• Dr Jamie Shea: Deputy Assistant Secretary General for Emerging Security Challenges, NATO
  • This Whitehall Report is a joint publication with cii – the Centre for International Intervention – at the University of Surrey, which researches the motivations and consequences of international intervention. It builds on a successful two-day workshop on this topic in July 2012, sponsored by the Institute of Advanced Studies at the University of Surrey.

The event will be followed by a drinks reception.



The Every Casualty Paper

The paper, 'Casualty Recording as an Evaluative Capability', uses original research and the Every Casualty programme's previous research into casualty recording practice.

Read it as a PDF here. (The full Whitehall Report is available on the RUSI website.)

The paper explores the relationship between UN Security Council Resolution 1973, its implementation in the NATO-led Operation Unified Protector, and the protection of civilians in armed conflict framework at the UN. It illustrates the importance of systematically recording civilian casualties. The paper demonstrates the variety of recording methodologies available (this analysis can also be found in the key publications of Every Casualty's two-year research project into recording practice), and argues that the pursuit of the core challenges to protection-of-civilians framework requires systematic information on casualties. Such information – its acquisition and analysis – should be given a clear and fundamental role when drafting Security Council resolutions mandating protection, according to Every Casualty.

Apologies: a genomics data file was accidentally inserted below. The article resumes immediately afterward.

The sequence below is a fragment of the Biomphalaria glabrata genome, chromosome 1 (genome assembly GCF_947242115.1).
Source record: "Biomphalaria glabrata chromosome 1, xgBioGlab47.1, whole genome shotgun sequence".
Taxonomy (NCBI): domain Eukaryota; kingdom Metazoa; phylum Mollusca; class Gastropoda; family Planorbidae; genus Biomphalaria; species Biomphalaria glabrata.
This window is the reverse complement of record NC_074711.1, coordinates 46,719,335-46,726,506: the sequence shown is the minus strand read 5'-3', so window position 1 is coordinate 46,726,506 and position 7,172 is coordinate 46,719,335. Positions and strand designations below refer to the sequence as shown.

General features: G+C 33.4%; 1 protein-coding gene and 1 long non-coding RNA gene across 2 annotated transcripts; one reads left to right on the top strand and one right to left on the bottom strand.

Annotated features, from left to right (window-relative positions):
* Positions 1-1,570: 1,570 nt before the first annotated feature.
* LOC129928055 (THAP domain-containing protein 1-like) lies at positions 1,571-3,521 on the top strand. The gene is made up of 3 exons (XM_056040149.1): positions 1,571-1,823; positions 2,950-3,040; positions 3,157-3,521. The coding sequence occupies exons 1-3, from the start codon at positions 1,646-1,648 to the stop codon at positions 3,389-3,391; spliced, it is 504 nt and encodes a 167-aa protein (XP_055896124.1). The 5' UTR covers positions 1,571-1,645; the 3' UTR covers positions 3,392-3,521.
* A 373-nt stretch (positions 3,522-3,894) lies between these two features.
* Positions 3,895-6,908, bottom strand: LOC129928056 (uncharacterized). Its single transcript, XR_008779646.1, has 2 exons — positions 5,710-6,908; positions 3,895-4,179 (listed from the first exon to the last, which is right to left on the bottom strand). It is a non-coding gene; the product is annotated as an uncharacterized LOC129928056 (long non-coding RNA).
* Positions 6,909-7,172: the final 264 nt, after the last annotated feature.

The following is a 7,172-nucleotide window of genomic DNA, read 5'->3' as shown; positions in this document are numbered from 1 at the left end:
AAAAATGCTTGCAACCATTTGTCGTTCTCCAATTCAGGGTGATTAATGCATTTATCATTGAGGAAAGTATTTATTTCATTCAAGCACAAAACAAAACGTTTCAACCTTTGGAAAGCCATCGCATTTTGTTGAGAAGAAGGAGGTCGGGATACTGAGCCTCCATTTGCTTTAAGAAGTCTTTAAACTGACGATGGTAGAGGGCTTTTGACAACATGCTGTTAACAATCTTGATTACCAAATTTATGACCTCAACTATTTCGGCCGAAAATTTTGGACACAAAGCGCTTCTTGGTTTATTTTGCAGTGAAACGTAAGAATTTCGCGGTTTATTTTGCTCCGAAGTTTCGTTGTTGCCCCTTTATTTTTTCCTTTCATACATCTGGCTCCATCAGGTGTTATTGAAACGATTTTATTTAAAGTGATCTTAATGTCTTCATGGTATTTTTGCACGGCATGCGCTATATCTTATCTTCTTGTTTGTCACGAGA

The Libyan case illustrates areas where shortcomings in the mandating resolution undermined broader protection-of-civilian aspirations:

  • Mandates to protect civilians require clarity regarding the obligations – in terms of procedures and responsible parties – to collect information on civilian harm.
  • Through the clarification and implementation of systematic assessment measures for casualty recording, accountability, compliance with the law, and greater understanding as to the efficacy of missions to protect can be better realised. 

Within the UN Secretariat, numerous agencies are currently working towards building capacities to obtain improved information on civilian harm and casualties. There is an undeniable bureaucratic and logistical complexity in determining which agencies are most suitable for undertaking such assessments. However, the research findings on the range of existing practices set out in the paper and elsewhere provide a set of considerations which those drafting and operationalising mandates for the protection of civilians can usefully keep in mind. The paper concludes that at every stage of a conflict and well into the post-conflict phase, there is always more to be done – usefully and effectively – than has been standard state and UN practice up to this point.


Picture: RAF Fighter Controller at Work Onboard a Sentry E3D Surveillance Aircraft, SAC Sally Raimondo, UK MoD, http://bit.ly/12VwWhp